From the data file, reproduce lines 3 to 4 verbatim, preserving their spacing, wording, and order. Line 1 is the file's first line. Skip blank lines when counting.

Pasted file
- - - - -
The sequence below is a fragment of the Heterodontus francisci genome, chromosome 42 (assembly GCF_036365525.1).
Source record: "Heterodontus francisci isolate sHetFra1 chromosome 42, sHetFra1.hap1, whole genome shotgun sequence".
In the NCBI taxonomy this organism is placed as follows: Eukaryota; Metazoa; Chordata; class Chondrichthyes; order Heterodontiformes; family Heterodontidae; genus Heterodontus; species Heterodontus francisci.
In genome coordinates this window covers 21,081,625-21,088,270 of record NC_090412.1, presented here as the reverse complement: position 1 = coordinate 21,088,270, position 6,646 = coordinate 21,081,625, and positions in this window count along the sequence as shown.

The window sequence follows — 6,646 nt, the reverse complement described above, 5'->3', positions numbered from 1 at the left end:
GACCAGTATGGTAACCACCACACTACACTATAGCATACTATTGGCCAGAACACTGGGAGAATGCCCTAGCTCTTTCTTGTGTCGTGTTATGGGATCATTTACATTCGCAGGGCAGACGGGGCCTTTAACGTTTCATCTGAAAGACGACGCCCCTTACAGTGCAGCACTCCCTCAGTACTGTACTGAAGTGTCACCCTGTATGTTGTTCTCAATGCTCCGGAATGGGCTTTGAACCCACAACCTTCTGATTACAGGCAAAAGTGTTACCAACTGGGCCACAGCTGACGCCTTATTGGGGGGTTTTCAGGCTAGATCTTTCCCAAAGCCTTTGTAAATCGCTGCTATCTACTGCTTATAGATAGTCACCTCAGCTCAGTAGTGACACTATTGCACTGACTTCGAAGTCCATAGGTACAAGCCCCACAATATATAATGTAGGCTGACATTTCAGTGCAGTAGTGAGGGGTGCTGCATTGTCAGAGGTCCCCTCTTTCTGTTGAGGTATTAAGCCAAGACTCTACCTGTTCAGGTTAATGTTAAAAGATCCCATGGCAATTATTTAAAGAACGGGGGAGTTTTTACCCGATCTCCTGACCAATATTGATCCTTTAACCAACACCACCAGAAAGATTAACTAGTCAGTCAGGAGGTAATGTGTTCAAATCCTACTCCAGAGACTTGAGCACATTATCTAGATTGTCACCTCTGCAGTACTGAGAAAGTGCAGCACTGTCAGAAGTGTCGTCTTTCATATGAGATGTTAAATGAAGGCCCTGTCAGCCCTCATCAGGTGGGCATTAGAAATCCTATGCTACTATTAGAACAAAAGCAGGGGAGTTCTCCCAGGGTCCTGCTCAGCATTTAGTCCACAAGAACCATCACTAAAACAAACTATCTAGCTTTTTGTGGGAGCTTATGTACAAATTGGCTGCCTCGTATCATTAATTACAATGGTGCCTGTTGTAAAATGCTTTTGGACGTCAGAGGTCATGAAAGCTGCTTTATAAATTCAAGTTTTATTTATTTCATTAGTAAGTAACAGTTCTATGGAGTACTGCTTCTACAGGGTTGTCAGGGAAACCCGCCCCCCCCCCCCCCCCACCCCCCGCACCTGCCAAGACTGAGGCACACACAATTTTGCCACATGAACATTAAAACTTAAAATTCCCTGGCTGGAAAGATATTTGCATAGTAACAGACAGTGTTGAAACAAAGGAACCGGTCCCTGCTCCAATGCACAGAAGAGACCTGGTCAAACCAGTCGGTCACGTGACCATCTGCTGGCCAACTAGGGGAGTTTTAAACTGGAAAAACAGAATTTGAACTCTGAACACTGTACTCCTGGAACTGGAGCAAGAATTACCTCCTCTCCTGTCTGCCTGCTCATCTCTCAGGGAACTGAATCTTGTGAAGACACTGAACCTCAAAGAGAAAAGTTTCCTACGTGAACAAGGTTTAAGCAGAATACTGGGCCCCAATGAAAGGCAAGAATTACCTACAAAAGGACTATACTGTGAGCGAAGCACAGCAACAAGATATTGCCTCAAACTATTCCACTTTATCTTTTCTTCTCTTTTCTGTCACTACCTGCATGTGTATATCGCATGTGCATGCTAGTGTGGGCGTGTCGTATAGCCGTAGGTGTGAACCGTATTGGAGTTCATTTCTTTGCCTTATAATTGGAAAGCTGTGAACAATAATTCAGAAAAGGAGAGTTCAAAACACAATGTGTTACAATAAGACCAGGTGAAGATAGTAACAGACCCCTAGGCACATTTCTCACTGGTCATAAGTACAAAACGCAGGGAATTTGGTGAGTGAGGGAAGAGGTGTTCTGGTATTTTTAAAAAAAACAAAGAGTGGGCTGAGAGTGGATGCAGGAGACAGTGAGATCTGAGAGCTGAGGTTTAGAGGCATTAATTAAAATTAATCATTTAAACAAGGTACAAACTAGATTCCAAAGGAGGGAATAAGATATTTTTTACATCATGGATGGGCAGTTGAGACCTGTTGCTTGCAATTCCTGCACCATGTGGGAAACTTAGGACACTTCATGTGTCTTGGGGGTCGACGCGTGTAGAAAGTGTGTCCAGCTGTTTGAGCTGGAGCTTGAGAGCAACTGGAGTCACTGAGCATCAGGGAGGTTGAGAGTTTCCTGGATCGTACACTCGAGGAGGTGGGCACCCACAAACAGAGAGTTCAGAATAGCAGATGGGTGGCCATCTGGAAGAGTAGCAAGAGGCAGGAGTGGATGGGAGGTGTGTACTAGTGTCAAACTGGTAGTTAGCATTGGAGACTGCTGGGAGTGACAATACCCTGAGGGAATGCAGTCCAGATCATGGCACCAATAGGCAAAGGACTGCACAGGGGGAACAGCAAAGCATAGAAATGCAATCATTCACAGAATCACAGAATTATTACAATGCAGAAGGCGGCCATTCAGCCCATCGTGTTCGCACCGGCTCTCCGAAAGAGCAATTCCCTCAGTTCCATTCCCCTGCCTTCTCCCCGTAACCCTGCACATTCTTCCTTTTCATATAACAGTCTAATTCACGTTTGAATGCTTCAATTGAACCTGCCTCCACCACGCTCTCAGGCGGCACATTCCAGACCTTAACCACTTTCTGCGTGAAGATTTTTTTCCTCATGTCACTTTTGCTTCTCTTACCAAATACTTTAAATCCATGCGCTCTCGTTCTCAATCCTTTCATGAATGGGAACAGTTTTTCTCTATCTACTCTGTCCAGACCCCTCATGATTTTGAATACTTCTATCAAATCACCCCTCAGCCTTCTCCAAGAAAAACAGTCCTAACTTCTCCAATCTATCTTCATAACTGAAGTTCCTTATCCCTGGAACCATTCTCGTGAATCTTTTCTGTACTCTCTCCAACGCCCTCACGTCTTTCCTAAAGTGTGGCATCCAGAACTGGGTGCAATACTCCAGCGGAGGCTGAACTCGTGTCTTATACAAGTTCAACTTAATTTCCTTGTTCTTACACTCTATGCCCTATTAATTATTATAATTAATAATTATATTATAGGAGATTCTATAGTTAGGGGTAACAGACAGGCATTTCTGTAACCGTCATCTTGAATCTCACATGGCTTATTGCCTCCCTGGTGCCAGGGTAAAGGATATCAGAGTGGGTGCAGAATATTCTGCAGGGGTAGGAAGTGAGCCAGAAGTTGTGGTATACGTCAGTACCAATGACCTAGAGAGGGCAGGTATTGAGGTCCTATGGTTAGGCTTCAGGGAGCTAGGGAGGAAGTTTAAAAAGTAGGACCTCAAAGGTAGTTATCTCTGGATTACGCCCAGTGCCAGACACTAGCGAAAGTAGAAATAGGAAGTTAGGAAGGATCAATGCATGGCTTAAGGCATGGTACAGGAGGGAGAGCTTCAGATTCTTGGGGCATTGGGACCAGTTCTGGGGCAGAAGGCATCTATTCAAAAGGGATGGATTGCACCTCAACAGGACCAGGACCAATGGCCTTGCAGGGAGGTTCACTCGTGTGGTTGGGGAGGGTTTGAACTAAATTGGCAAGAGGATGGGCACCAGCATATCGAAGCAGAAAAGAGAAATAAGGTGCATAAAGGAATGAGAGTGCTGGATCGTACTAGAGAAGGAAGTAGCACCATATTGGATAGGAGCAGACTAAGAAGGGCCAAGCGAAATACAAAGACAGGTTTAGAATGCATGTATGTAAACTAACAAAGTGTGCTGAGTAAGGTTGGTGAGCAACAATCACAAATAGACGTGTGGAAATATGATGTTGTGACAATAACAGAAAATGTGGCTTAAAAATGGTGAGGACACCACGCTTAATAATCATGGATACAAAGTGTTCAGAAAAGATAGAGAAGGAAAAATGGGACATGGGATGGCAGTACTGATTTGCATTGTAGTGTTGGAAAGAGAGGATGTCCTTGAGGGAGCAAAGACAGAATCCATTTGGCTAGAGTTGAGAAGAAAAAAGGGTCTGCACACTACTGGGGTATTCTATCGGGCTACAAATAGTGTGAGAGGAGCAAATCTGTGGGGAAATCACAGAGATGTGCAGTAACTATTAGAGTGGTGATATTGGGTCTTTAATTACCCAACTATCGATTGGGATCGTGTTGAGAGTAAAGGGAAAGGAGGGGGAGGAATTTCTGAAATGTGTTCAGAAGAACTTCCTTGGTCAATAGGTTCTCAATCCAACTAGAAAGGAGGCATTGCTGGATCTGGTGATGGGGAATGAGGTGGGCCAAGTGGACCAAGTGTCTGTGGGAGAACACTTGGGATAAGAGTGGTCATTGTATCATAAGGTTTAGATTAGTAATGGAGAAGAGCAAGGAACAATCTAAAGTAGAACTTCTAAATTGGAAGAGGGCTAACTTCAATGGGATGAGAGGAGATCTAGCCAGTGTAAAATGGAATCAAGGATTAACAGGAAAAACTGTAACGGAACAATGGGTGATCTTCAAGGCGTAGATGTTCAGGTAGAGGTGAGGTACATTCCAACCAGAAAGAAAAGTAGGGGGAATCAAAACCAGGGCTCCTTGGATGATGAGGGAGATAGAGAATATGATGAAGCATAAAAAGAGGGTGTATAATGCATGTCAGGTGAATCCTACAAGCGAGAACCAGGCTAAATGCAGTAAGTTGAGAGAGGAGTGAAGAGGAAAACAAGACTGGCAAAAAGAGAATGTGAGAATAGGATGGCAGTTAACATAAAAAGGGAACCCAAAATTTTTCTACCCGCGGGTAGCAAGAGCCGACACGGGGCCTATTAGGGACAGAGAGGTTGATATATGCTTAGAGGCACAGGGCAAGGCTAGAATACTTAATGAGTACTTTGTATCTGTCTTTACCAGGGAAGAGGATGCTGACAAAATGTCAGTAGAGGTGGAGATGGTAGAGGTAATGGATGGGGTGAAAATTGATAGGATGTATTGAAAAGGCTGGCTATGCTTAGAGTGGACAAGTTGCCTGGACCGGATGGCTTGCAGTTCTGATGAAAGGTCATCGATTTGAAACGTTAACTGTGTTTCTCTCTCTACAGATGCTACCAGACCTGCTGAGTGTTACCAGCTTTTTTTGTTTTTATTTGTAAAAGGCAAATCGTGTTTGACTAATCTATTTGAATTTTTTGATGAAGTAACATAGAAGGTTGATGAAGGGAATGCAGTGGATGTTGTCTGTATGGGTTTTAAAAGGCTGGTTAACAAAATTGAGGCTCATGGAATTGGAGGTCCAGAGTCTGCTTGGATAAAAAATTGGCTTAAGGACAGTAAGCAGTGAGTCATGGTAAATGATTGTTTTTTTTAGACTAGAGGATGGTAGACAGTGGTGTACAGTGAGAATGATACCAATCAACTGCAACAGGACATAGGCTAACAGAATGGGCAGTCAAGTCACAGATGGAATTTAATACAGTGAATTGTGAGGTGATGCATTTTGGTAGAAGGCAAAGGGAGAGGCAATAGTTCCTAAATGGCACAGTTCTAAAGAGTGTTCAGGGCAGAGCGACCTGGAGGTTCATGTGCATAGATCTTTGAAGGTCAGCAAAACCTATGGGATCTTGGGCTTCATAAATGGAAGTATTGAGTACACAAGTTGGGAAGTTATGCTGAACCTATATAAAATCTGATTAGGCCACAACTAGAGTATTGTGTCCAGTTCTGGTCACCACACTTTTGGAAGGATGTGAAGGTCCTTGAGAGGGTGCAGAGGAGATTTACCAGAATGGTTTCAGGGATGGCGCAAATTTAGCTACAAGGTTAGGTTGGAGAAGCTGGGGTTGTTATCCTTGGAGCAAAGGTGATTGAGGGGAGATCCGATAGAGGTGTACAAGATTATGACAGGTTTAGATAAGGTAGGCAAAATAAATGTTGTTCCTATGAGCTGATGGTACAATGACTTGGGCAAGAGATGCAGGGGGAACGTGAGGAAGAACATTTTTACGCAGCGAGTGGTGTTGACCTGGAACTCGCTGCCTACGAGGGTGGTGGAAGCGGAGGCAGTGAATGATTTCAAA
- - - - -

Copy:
In the NCBI taxonomy this organism is placed as follows: Eukaryota; Metazoa; Chordata; class Chondrichthyes; order Heterodontiformes; family Heterodontidae; genus Heterodontus; species Heterodontus francisci.
In genome coordinates this window covers 21,081,625-21,088,270 of record NC_090412.1, presented here as the reverse complement: position 1 = coordinate 21,088,270, position 6,646 = coordinate 21,081,625, and positions in this window count along the sequence as shown.